The Complex Systems Modelling MSc programme provided the perfect vessel to combine my previous pursuits, and the staff at King's provided a first-rate educational experience. The programme culminated with an individual research project which merged the concepts I had encountered in an attempt to tackle pertinent problems from the field. Studying at King's gave me the opportunity to explore new areas of research and pinpoint a subject I was passionate about. It also afforded the social benefits of a diverse student body.
King's is ideally situated in the middle of one of the most culturally diverse cities in the world, with campuses providing easy access to all that London has to offer. I had the chance to meet people from around the world in the melting pot that is the graduate student housing. Due to my experience at King's, I have decided to continue my education by pursuing a doctoral degree in complex networks. Thanks for a great year King's!
After completing my undergraduate degree in Spain, I decided to continue my studies abroad, and King's College London seemed like the perfect choice. It is a one-of-a-kind opportunity to study in a culturally enriching and international city and, what's more, I was fortunate enough to receive a departmental bursary which definitely helped me to cover my living expenses.
King's is not only one of the world's leading universities; it is also one of the few to offer an MSc programme fully devoted to Complex Systems. From the beginning, the Mathematics Department felt like home, staff were always willing to help in both academic and administrative matters. I have had the opportunity to meet students from all over the world who had very different academic backgrounds, and that made my experience even more interesting.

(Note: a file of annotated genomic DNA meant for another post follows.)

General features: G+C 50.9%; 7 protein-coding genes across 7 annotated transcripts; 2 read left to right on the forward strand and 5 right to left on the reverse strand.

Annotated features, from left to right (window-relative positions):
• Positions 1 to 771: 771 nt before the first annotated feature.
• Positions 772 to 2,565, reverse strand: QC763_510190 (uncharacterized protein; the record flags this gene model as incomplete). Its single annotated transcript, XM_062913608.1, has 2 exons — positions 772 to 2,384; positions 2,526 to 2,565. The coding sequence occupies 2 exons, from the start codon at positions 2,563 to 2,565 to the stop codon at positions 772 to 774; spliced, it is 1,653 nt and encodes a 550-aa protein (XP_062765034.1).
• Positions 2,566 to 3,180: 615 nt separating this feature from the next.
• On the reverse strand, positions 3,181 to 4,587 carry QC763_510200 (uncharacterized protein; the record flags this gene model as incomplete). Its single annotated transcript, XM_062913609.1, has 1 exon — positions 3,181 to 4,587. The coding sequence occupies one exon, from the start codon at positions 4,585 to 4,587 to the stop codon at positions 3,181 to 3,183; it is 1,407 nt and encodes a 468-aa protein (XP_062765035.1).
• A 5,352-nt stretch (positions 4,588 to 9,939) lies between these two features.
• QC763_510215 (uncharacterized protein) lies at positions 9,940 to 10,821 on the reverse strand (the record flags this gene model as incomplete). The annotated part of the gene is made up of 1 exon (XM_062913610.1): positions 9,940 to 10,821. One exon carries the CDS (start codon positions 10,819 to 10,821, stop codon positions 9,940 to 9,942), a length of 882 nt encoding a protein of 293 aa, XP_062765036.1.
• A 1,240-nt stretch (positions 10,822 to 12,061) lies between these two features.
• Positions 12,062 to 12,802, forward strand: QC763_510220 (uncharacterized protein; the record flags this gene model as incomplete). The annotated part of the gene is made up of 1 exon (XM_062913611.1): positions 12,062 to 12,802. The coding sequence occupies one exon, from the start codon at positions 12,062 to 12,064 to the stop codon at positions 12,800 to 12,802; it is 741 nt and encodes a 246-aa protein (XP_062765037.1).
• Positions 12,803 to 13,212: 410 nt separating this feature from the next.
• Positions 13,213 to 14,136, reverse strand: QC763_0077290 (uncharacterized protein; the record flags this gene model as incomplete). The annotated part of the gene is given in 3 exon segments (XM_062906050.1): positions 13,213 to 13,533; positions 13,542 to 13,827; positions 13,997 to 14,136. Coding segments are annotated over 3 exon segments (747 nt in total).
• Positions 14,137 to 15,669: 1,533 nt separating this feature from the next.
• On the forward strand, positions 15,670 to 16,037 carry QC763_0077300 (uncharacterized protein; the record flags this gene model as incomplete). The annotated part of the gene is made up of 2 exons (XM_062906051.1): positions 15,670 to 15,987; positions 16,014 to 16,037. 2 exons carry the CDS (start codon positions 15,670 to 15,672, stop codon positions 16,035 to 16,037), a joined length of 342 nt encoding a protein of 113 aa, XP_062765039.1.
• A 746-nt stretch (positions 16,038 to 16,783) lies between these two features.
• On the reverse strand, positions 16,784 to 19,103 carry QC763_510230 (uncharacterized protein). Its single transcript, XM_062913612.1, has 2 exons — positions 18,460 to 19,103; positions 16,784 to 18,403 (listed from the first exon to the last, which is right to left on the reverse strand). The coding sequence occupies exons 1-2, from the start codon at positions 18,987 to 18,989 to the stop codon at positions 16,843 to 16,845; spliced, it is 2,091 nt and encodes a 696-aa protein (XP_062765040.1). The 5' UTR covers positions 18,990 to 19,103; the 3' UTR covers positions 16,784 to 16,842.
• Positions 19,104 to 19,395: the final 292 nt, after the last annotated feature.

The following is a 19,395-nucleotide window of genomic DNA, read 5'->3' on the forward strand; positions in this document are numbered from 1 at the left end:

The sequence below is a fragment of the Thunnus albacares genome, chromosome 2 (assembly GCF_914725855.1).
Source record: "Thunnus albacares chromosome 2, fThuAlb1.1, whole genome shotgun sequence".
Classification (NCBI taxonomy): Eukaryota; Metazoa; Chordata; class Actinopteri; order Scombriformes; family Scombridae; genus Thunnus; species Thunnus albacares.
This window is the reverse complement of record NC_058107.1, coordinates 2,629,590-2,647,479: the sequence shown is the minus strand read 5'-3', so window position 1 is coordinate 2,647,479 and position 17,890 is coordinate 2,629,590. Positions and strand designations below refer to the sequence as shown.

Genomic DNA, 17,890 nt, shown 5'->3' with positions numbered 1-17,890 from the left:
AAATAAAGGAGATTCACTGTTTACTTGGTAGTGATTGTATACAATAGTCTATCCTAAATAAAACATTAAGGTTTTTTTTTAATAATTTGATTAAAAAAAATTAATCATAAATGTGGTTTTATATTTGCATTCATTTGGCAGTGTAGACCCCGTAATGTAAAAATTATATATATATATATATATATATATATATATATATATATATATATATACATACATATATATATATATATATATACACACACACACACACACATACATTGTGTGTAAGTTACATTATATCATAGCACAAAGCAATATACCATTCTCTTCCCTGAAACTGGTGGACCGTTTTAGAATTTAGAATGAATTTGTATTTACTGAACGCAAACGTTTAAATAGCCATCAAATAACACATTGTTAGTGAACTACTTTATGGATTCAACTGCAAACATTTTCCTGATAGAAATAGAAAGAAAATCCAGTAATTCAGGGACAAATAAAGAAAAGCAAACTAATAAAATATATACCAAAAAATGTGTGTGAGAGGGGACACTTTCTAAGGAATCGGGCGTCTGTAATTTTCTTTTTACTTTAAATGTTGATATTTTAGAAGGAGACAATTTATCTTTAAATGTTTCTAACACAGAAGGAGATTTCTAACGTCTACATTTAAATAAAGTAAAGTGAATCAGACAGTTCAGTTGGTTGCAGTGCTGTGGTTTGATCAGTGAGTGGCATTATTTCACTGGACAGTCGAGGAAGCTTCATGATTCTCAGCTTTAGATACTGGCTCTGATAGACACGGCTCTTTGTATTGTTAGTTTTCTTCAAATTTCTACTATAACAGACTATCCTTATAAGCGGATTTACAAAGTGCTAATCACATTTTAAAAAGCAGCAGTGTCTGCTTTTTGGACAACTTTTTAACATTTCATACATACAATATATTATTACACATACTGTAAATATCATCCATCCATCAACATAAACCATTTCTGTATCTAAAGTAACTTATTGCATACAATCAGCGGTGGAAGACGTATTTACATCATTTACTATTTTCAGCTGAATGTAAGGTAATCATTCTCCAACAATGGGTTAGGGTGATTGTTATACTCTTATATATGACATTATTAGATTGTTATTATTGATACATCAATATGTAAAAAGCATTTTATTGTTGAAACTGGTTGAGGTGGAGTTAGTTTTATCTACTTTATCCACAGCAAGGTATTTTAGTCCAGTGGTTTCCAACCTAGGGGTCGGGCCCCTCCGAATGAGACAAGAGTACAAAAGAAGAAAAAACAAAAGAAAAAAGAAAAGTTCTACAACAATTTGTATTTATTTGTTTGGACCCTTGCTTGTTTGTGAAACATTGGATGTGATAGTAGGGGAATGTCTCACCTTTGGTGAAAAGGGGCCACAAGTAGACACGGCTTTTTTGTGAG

One of the programmes highlight is that many of the modules cover state-of-the-art topics, taught by experts in the field from the Disordered Systems Group. Moreover, the summer project is a chance to get involved and develop actual research, and I think this will be a highly distinguishing feature on my CV.
I joined the King's Disordered Systems group in January 2007, and I work on interdisciplinary applications of statistical mechanics to economics and biology, quantum integrability and other areas of interest. I obtained my first degree in Physics at the University of Barcelona and received my Ph.D in Theoretical Physics at the Katholieke Universiteit Leuven, under the supervision of Desire Bolle. Hereafter I was a postdoctoral research fellow at the University of Oxford and University of Rome.
The research activities of the King's Disordered Systems group concentrate on the analysis and development of mathematical theories and models with which to describe the statics and dynamics of disordered (or 'complex') systems in physics, biology, financial markets, and computer science. Such systems are characterised by microscopic (usually stochastic) dynamic elements with mutual interactions without global regularity; but with a significant degree of built-in competition and incompatibility, resulting in the existence of many locally stable states for the system as a whole, and a highly non-ergodic 'glassy' type of dynamics.
A postgraduate qualification in Mathematics is extremely desirable. King's graduates are highly sought after both nationally and internationally in research institutions and higher education, as well as in a wide range of professions.